DSO’s Classical Roots Celebration honors WSU’s late Dr. Silas Norman and Jessye Norman

The Detroit Symphony Orchestra celebrated its 38th annual Classical Roots Concert and 16th annual Classical Roots Celebration on Saturday, March 5. Performing for the night were African-American legends: soprano Laquita Mitchell and Branford Marsalis, a National Endowment for the Arts jazz master and saxophonist.

According to the DSO website, the Classical Roots Celebration aims toward celebrating African-American contributions to classical music that are often missing from the spotlight. The celebration is the DSO’s way of reaching out to youth to show them the opportunities to discover their true potential.

The DSO’s celebration honored American Grammy award-winning opera singer Jessye Norman and the late Dr. Silas Norman, Jr. who served as Wayne State University’s medical school associate dean of admissions, diversity and inclusion in 2010 and was a longtime WSU faculty member.

Dr. Silas Prescod Norman, the son of Norman Jr., who accepted the award at the celebration in his aunt Jessye Norman’s place, explained that music has always been a central part of the family’s lives growing up — a love and talent that stemmed beginning with his grandparents.

“We are thrilled to support our father’s legacy through Classical Roots,” Silas Prescod Norman said. “The program encapsulates our father’s love for music, culture, community and the city of Detroit. He had the opportunity to participate in the planning of the performances for so many years.”

Norman Jr. spent his life giving back to his Detroit community, not only as a doctor, but also as a philanthropist. Rooted from a passion and talent for music, Norman Jr. worked as a part of the steering committee for Classical Roots, before passing away at the age of 74 after battling cancer.

“Our father embodied strength, faith and dedication to community,” his son said. “He celebrated life and always tried to help any and everyone he could. He understood we are all a community and we have to care for one another. His life is a great example to follow.”

Norman Jr.’s son, a transplant nephrologist and a WSU medical graduate student like his late father, explained that he follows his father’s footsteps everyday by trying to give his patients the best possible care.

Percussionist Joshua Jones, a fellow of the DSO’s African-American Fellowship Program who has been performing with the DSO since 2014, explained the importance of appreciating Norman Jr.’s legacy.

“Seeing someone of (Norman Jr.’s) background and notoriety, especially in Detroit, who gave so many contributions to the community is really nice,” Jones said. To give someone of that generosity the appreciation and credit he deserves is really important.”

Honoring Norman Jr. at the Classical Roots Celebration is what keeps his legacy of being a role model to the Detroit and DSO community alive.

Silas Prescod Norman said that bringing to light the accomplishments of African-Americans the DSO is giving a great representation of the power and possibility of music.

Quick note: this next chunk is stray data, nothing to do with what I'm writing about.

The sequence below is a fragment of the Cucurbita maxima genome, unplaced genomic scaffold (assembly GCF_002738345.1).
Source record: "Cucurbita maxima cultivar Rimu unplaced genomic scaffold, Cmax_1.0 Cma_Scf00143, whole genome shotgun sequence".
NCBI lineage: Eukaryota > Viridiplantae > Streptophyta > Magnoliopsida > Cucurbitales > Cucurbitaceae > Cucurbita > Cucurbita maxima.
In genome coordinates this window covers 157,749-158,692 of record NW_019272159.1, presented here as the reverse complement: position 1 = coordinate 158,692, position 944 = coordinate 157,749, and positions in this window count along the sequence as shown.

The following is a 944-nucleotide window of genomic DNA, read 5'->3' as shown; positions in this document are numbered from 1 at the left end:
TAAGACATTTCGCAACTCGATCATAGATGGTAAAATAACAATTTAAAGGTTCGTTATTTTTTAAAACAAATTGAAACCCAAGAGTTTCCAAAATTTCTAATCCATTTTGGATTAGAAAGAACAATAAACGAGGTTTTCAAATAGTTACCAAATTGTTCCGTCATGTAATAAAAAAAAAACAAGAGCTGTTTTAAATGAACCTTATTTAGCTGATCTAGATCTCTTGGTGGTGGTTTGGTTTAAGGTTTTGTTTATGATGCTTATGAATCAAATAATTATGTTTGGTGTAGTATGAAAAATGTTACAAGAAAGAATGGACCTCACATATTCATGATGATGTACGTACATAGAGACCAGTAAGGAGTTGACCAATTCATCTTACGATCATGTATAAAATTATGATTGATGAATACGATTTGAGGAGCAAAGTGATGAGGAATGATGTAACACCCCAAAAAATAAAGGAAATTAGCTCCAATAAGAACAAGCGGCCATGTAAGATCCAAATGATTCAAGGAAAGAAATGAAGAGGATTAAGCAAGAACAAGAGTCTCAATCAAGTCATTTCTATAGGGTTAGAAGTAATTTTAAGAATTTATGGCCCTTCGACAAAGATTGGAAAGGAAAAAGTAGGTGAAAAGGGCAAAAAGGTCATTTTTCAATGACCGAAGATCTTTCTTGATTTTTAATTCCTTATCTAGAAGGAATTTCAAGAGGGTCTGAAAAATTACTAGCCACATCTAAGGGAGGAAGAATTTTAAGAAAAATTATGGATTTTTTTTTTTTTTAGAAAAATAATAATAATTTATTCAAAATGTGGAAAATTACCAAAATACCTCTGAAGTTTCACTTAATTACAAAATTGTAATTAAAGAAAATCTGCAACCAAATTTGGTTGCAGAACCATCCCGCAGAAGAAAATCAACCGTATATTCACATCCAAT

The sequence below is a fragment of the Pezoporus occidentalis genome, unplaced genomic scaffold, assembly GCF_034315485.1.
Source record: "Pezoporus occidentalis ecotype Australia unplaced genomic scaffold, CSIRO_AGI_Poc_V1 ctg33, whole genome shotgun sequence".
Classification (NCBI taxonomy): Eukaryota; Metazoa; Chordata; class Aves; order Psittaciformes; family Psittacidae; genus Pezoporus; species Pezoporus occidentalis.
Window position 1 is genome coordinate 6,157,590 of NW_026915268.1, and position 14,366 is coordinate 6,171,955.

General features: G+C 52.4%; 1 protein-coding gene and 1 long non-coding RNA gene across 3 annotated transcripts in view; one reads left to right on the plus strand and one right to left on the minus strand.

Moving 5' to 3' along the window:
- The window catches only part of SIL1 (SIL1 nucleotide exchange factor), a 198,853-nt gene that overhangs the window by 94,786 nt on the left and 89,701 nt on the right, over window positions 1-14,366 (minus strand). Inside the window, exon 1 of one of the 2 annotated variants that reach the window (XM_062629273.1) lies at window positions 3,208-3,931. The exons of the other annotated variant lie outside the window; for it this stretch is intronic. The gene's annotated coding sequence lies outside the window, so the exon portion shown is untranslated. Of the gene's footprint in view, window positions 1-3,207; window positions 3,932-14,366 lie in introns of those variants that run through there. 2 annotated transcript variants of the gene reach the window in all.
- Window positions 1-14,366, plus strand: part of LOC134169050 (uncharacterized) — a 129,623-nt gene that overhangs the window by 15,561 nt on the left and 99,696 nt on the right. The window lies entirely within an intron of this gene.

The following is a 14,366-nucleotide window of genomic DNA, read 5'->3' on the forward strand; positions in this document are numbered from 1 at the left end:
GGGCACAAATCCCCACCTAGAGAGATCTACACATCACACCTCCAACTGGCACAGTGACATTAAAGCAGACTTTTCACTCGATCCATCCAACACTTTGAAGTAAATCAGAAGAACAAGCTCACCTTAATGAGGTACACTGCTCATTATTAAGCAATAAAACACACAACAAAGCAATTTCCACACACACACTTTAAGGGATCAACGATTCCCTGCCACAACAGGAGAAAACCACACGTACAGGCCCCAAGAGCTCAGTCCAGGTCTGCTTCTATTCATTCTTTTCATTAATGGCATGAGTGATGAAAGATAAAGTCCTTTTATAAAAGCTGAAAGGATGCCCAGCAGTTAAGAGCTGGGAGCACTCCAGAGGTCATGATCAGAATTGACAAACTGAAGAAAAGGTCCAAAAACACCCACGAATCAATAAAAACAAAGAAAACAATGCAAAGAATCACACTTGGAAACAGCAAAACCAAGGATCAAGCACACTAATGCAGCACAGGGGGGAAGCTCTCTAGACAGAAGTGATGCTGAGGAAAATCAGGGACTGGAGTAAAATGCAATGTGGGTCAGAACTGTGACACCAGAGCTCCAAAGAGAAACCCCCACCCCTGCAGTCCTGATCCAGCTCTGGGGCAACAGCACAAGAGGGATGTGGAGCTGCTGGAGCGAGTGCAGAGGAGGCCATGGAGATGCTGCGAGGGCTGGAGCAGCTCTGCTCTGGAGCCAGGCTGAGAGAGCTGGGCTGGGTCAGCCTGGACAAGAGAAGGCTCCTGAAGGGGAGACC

Jones explained that getting to know who most don’t know about, like people of color, in the classical music world is very important.

“Headliners aren’t usually black,” Jones said. “Not only is it because of the normalcy of having a Caucasian or Asian-American person perform as the headliner, but it’s also the small scale of how many African-Americans are playing music. You can’t really name too many famous African-American performers there are (in classical music).”

Jones, combined in efforts with the DSO, strives to bring music opportunities and inspiration to students in Detroit schools. Leading to the days of the Classical Roots Celebration, Jones visited and performed at three schools: Chandler Park Academy, Spain Elementary/Middle School and International Prep Academy.

Jones explained that when he was 12 years old and walked into an orchestra, he felt out of place because of the shade of white on stage. Growing up, his dad told him that because he was black, he had to work twice as hard as everyone else.

“Having someone like me that had a similar (racial) background and was successful would have been nice to see,” Jones said. “I’m hoping to inspire that there is opportunity out there and motivate those kids to go out there and give their dreams and aspirations a shot.”

In working to create opportunities for youth, the Classical Roots also breaks racial stereotypes by giving African-Americans classical legends a chance to be recognized and appreciated.

 “Classical Roots reminds us that there is quite an extraordinary history of African American creativity in classical music that helps form the foundation of the classical music we enjoy today,” Silas Prescod Norman said.

To visit the Detroit Symphony Orchestra’s website, visit: http://www.dso.org.

Contact Arts and Entertainment Editor Mayssa Masri at mayssamasri.tse@gmail.com or 248-924-7406. Follow her on Twitter: @MayssaMasri

View full article via: The South End


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